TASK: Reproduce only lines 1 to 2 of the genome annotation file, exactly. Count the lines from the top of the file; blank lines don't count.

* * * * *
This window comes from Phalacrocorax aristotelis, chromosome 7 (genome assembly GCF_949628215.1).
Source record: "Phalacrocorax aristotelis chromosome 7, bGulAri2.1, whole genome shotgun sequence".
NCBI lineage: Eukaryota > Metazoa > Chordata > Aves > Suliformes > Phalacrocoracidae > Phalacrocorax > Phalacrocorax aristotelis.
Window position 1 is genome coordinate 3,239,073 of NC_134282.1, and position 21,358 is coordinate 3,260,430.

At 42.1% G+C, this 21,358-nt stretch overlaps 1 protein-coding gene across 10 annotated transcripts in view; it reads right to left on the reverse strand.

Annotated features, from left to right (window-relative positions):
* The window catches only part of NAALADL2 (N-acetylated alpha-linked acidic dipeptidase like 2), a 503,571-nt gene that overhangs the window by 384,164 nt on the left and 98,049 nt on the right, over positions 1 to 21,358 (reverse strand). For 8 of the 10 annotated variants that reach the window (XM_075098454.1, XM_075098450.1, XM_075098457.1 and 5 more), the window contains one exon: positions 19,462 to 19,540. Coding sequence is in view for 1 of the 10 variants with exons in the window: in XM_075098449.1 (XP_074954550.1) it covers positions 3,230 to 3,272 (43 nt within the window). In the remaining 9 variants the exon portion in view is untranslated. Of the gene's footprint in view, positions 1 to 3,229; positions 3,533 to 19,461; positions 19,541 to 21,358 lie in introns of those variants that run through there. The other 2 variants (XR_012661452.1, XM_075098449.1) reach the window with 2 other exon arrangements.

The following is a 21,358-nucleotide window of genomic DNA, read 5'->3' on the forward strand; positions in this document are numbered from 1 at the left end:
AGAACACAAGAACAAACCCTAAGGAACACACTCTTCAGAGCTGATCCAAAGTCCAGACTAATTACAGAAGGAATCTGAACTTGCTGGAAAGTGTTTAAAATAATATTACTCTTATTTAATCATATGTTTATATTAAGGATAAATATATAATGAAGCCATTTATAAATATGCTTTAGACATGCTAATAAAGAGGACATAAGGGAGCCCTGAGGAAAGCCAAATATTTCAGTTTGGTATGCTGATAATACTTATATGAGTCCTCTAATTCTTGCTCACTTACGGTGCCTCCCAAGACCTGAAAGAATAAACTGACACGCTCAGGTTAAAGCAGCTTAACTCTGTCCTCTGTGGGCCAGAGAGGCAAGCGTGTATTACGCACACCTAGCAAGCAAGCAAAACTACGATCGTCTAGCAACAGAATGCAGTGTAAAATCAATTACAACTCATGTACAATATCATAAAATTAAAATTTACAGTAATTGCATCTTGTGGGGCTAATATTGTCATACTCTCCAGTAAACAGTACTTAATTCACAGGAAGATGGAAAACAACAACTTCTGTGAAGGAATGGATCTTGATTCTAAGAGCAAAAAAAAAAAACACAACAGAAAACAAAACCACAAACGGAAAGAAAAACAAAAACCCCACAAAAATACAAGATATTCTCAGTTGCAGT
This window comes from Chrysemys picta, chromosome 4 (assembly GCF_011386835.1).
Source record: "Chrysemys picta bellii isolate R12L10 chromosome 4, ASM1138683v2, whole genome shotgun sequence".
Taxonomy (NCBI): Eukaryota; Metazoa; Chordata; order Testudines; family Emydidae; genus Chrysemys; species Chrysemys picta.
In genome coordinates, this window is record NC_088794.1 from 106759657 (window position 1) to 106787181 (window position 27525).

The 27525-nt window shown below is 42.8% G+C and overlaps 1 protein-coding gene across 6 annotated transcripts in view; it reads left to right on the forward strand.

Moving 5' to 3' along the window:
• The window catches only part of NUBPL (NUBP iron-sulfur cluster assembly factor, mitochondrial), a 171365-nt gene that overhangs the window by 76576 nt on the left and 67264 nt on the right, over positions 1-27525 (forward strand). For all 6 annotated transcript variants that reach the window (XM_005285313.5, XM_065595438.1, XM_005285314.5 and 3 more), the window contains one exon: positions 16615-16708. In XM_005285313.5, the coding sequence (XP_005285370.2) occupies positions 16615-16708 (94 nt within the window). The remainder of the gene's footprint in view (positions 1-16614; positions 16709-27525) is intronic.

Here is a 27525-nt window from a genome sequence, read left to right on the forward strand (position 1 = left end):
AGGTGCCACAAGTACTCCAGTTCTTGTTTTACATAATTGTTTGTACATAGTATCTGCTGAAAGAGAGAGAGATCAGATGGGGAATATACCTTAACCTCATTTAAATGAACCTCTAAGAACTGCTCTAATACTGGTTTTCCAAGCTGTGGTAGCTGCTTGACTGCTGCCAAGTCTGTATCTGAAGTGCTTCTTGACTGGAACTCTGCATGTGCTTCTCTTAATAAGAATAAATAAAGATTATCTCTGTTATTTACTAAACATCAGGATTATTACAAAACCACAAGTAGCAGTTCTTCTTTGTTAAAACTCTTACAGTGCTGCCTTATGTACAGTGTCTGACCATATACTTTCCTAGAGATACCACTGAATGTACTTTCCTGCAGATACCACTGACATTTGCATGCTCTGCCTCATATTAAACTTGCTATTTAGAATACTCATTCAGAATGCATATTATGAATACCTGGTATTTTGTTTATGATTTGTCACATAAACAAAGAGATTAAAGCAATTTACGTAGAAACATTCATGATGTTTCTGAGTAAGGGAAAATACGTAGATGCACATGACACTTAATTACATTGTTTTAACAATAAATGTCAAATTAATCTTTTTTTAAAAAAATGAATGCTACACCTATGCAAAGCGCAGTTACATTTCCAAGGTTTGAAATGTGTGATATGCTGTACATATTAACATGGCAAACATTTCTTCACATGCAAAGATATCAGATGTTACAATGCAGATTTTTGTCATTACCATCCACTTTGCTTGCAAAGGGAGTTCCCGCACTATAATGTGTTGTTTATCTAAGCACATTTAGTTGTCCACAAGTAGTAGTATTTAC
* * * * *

This window comes from Phalacrocorax aristotelis, chromosome 7 (genome assembly GCF_949628215.1).
Source record: "Phalacrocorax aristotelis chromosome 7, bGulAri2.1, whole genome shotgun sequence".